Usually, you cannot finance two cars on one loan. There are several reasons why not, but the main one is that a lender will see it as being too risky of a loan. That risk impacts not just them, but you the borrower as well. Think about it: what happens if you lose your job and are forced to take a pay-cut for a hastily-secured new position? You may not be able to afford that single large payment any longer. However, if you had two smaller payments, and worse came to worse, you could voluntarily surrender one of the vehicles to the lender. Doing so would be bad for your credit, as it would be a type of voluntary repossession, but it would allow you to keep at least one car, making the smaller of the two payments. If, on the other hand, both cars fall under one single large payment, you would lose both of your cars and, possibly, your job because you may not have transportation to and from work!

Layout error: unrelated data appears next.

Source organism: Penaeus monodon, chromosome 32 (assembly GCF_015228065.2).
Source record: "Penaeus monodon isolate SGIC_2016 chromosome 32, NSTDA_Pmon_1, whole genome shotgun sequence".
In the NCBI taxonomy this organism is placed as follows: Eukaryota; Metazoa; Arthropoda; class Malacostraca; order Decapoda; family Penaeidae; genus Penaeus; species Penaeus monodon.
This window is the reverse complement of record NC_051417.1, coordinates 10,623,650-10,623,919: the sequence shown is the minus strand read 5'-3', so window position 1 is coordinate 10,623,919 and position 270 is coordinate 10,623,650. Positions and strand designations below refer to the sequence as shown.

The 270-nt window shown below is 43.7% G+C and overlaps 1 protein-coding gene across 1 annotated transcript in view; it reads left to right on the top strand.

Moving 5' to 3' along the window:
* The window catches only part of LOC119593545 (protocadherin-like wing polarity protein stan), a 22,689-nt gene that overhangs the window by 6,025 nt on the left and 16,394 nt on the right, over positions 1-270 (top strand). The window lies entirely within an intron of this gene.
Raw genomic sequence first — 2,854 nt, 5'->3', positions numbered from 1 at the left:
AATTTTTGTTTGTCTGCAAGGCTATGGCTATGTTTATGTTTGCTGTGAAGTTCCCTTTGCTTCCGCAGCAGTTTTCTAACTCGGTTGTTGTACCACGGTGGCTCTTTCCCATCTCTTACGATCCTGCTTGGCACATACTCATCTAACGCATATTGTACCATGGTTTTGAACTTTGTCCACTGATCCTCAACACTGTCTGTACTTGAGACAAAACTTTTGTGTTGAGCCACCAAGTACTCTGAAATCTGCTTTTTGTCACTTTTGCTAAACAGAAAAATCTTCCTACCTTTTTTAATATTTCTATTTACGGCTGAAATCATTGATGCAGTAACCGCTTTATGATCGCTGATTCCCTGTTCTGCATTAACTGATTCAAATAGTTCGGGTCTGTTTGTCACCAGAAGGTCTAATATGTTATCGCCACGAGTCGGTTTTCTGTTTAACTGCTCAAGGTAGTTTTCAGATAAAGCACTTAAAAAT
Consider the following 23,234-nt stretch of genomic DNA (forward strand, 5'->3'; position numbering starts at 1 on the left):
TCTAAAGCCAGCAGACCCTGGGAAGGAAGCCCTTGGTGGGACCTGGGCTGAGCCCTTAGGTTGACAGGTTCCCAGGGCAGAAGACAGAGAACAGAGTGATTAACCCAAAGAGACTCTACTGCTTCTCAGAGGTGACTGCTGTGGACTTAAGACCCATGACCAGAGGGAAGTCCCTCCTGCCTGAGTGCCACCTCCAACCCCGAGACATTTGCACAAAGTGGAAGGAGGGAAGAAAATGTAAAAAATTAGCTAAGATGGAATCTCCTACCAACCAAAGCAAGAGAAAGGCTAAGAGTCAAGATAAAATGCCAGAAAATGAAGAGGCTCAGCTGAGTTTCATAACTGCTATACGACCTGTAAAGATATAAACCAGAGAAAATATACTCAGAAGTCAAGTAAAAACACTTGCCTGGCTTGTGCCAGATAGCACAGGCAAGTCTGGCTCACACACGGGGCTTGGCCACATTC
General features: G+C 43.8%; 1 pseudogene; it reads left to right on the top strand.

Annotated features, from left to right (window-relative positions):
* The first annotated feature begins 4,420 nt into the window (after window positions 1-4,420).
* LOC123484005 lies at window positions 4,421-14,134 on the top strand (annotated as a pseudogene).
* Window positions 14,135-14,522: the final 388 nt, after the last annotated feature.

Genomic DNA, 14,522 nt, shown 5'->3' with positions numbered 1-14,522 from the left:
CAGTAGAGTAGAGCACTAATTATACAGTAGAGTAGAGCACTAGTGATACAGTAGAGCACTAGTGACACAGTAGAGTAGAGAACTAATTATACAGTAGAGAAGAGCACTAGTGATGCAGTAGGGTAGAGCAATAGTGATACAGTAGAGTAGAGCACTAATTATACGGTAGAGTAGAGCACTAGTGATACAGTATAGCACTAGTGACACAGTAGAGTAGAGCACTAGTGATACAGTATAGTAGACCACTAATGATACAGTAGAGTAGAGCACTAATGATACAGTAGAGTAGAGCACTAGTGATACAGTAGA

For this reason, financing separate cars with separate loans is the lower-risk approach. Go here for more information on how much you should be spending on a car each month.
Consolidating Two Car Loans into a Single Loan
Some lenders will allow you to consolidate two car loans into a single loan, but the loan will only be for one of the vehicles involved. In this process, a lender will consider the value of the vehicles involved, the loan balances to be combined, then your credit score, and everything else normally considered during the loan process. The key element is that most banks will not allow you to have a loan balance that is more than 115 percent of the value of the car. This is called a vehicle’s loan-to-value (LTV). Still, even if you are able to consolidate your loans, only one car is being financed.